In the summer of 2017, the same year Croydon’s children’s services were rated inadequate, three vulnerable teenage boys in Croydon died in less than a month – All three had been known to social services by the age of two.

One 16-year-old looked after child was riding a moped with two others on board, and crashed, dying as a result of his injuries.

A 15-year-old, under a child protection plan, died from multiple stab wounds in a gang related incident.

And a 17-year-old died after ingesting a highly toxic drug.

Because the deaths happened so close together, Croydon Safeguarding Children Board (CSCB), decided to commission a report into the lives of the three teenagers and more than 57 other vulnerable children in Croydon to try to establish what could have been done to help ensure better outcomes.

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The report was commissioned after their deaths and was published last week.

It outlines a series of key failings by children’s services, police and other agencies in Croydon in protecting these vulnerable young people, and shows lack of early intervention had a disastrous impact on their lives.

All the youths were identified by children’s services as being of concern, including those particularly at-risk from violence and exploitation with half being known to children’s services by the age of five and three quarters known by the age of 12 years old..

The report says that short term interventions were used with “little appreciation of underlying trauma or the plethora of their adverse childhood experiences (ACEs)”.

Some of the children were placed on child protection plans (CPP) with others being brought into care straight away.

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But the report says that when a CPP was in place, services followed the correct procedures to safeguard children but this “seemed to provide little added protection”.

It added: “Effective early intervention had the potential to improve short and long-term outcomes for these children, and to possibly avoid the need for further statutory intervention throughout their childhood, but this review has found that early intervention was rarely provided.”

Throughout their childhood, the same children continued to come to the notice of children’s services with a peak coming into care at  14-years-old.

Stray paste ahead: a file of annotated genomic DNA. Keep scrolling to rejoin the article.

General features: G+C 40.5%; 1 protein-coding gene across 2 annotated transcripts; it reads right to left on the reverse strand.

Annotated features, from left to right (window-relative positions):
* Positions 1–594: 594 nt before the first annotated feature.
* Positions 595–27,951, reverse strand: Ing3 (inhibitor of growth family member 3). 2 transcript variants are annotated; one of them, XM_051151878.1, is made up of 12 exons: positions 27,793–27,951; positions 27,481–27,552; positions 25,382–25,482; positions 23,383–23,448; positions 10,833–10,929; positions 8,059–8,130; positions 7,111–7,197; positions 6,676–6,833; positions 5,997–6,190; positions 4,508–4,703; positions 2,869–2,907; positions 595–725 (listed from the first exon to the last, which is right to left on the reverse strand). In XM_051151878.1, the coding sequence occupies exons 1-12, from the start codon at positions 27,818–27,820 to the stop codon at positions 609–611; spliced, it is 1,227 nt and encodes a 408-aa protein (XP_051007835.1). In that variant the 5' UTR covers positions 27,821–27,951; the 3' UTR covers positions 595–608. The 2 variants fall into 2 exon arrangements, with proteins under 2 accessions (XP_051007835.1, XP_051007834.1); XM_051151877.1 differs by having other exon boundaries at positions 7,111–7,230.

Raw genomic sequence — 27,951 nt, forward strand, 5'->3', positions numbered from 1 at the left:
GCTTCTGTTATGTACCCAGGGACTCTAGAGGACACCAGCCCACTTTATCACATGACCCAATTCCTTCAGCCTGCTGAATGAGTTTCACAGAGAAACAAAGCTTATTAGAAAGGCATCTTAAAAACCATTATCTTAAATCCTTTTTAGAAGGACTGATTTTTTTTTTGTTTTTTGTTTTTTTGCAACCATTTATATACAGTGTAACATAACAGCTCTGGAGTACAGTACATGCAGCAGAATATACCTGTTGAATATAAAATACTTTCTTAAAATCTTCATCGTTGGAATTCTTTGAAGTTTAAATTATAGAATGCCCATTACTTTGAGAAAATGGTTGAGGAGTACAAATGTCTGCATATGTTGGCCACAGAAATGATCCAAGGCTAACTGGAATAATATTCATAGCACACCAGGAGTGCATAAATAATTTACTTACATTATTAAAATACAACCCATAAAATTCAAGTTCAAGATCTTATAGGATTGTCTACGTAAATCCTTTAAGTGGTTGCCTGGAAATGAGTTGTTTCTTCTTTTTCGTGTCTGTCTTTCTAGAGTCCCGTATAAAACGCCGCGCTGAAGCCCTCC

The report says that this shows early interventions from Children’s Services had been unsuccessful.

Di Smith, Chair of CSCB, said: “With young people’s safety a concern London-wide, Croydon has taken the brave step of conducting this ground-breaking piece of research to help us understand and tackle the root causes of serious youth violence and exploitation.

“By working with these young people and their families, taking an in-depth look at their lives, their experiences, the support that they received, their present circumstances – and in some case, tragically, their deaths – we hope to understand what led them to such life-changing, and in some cases, life-ending paths.

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Croydon Council has pledged to tackle problems by focusing on early intervention.

Councillor Alisa Flemming, cabinet member for children, young people and learning, said the council must learn from the review.

“The findings are a powerful reminder of the reality these children are living – from a very young age, many of them feel unsafe and isolated, and all of them are desperately in need of support and stability," she said.

"Five of these young people have tragically lost their lives.

“We must come together as a community to support the remaining 55 young people, and to ensure that we do all we can to tackle the issues that have been pivotal in these young people’s lives, from housing need to mental health, so that we keep all our young people safe.”